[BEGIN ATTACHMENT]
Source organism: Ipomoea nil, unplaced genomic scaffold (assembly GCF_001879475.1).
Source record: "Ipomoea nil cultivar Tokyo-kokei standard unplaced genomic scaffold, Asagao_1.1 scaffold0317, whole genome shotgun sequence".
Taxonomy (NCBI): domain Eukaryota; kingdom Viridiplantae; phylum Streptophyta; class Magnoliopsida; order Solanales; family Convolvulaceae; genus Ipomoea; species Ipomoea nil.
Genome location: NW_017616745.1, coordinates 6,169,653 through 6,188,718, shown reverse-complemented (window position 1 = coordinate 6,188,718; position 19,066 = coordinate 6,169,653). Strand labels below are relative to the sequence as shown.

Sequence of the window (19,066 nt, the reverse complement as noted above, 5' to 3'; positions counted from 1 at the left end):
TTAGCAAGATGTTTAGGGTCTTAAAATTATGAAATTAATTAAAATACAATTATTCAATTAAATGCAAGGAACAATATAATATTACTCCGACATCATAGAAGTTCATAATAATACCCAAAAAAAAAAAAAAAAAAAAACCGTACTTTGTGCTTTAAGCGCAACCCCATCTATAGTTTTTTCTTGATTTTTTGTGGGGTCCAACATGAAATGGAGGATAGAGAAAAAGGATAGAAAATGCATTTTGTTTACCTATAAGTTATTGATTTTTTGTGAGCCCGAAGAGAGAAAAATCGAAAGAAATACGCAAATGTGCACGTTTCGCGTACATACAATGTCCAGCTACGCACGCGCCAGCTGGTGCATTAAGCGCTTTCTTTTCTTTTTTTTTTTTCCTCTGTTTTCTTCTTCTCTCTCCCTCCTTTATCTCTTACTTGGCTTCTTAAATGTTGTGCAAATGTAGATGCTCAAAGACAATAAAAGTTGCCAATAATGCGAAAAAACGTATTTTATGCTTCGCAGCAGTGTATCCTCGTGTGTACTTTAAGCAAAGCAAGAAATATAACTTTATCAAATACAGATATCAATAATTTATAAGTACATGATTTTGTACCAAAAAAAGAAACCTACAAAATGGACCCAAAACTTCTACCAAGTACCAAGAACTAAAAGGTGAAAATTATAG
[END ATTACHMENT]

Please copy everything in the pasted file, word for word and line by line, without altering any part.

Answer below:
Source organism: Ipomoea nil, unplaced genomic scaffold (assembly GCF_001879475.1).
Source record: "Ipomoea nil cultivar Tokyo-kokei standard unplaced genomic scaffold, Asagao_1.1 scaffold0317, whole genome shotgun sequence".
Taxonomy (NCBI): domain Eukaryota; kingdom Viridiplantae; phylum Streptophyta; class Magnoliopsida; order Solanales; family Convolvulaceae; genus Ipomoea; species Ipomoea nil.
Genome location: NW_017616745.1, coordinates 6,169,653 through 6,188,718, shown reverse-complemented (window position 1 = coordinate 6,188,718; position 19,066 = coordinate 6,169,653). Strand labels below are relative to the sequence as shown.

Sequence of the window (19,066 nt, the reverse complement as noted above, 5' to 3'; positions counted from 1 at the left end):
TTAGCAAGATGTTTAGGGTCTTAAAATTATGAAATTAATTAAAATACAATTATTCAATTAAATGCAAGGAACAATATAATATTACTCCGACATCATAGAAGTTCATAATAATACCCAAAAAAAAAAAAAAAAAAAAACCGTACTTTGTGCTTTAAGCGCAACCCCATCTATAGTTTTTTCTTGATTTTTTGTGGGGTCCAACATGAAATGGAGGATAGAGAAAAAGGATAGAAAATGCATTTTGTTTACCTATAAGTTATTGATTTTTTGTGAGCCCGAAGAGAGAAAAATCGAAAGAAATACGCAAATGTGCACGTTTCGCGTACATACAATGTCCAGCTACGCACGCGCCAGCTGGTGCATTAAGCGCTTTCTTTTCTTTTTTTTTTTTCCTCTGTTTTCTTCTTCTCTCTCCCTCCTTTATCTCTTACTTGGCTTCTTAAATGTTGTGCAAATGTAGATGCTCAAAGACAATAAAAGTTGCCAATAATGCGAAAAAACGTATTTTATGCTTCGCAGCAGTGTATCCTCGTGTGTACTTTAAGCAAAGCAAGAAATATAACTTTATCAAATACAGATATCAATAATTTATAAGTACATGATTTTGTACCAAAAAAAGAAACCTACAAAATGGACCCAAAACTTCTACCAAGTACCAAGAACTAAAAGGTGAAAATTATAG